Before we had time to even register what he said, he projectile vomited across the table, peppering his great grandmother with puke. Chris put his hand over Jonas’ mouth to stop the sweet and sour shower Grandma was getting, but, unfortunately, that only forced the vomit through a smaller opening, increasing the projectile quality. He finally picked Jonas up, still barfing, and hauled him to the men’s room.
We hadn’t unpacked the car yet, so I ran outside and got Jonas a change of clothing, and then asked the grossed out wait staff for paper towels. I cleaned up the barf and salvaged what I could from the platters of food that had been out of range. Jonas returned, cleaned up and quite hungry, for obvious reasons. I dished him up more food and as I was scooping up some white rice, I, ever so gracefully, knocked over Chris’ very, very large glass of ice water and watched it pour over the table and into Grandma and Grandpa’s already puke splattered laps.
At this point, I began to laugh. I couldn’t help it. You know how most people look back at life and laugh? I have the curse of looking at life in the present and laughing myself into hysterics, even in situations where laughter is inappropriate, rude, and likely to earn me a swift kick in the pants or total disinheritance. I tried to stop myself from laughing at my wonderful grandparents in-law, flecked with vomit and now looking as though they were suffering from severe incontinence. I tried to stop laughing, but as I contemplated how much they probably looked forward to seeing us, and how generous they had been to take us out, and the way Grandma’s eyes bugged out as the sweet and sour vomits sailed across the table. . .I just couldn’t stop. In fact, I began to cry from mirth.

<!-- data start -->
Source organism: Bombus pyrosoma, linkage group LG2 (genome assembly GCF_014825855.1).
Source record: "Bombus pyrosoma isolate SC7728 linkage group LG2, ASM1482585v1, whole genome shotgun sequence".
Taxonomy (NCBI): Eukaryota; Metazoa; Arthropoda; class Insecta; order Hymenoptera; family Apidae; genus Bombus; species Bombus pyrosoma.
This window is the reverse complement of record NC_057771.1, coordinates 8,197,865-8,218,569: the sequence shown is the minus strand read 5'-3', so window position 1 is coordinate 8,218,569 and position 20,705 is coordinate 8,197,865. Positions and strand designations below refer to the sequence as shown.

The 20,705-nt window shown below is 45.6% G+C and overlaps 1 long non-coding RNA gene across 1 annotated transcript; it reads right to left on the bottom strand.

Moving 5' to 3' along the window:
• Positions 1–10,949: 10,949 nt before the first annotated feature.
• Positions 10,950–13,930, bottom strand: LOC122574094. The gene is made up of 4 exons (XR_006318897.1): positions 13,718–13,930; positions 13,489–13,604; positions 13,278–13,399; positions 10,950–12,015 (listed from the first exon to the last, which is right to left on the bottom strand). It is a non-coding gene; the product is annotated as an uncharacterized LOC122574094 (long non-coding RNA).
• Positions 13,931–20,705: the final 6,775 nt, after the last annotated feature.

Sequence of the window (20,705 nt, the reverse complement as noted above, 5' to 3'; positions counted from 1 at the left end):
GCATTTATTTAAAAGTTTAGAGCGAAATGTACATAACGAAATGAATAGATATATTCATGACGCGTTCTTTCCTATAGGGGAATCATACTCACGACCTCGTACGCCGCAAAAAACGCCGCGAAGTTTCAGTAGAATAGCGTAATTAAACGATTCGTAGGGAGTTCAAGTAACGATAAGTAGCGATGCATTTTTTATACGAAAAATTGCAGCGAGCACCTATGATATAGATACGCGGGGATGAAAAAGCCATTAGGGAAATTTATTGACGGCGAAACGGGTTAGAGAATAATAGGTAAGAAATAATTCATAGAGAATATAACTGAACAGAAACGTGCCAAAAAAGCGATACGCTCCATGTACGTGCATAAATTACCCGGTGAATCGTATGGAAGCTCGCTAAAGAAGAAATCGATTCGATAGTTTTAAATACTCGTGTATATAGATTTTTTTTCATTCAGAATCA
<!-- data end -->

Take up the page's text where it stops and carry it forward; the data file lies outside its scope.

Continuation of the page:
Now, once in awhile, I’m bound to get lucky, and this was, thankfully, one of those times. Chris’ grandparents were laughing as hard as I was. Total exoneration was mine, and we ended up having a great time. ]]>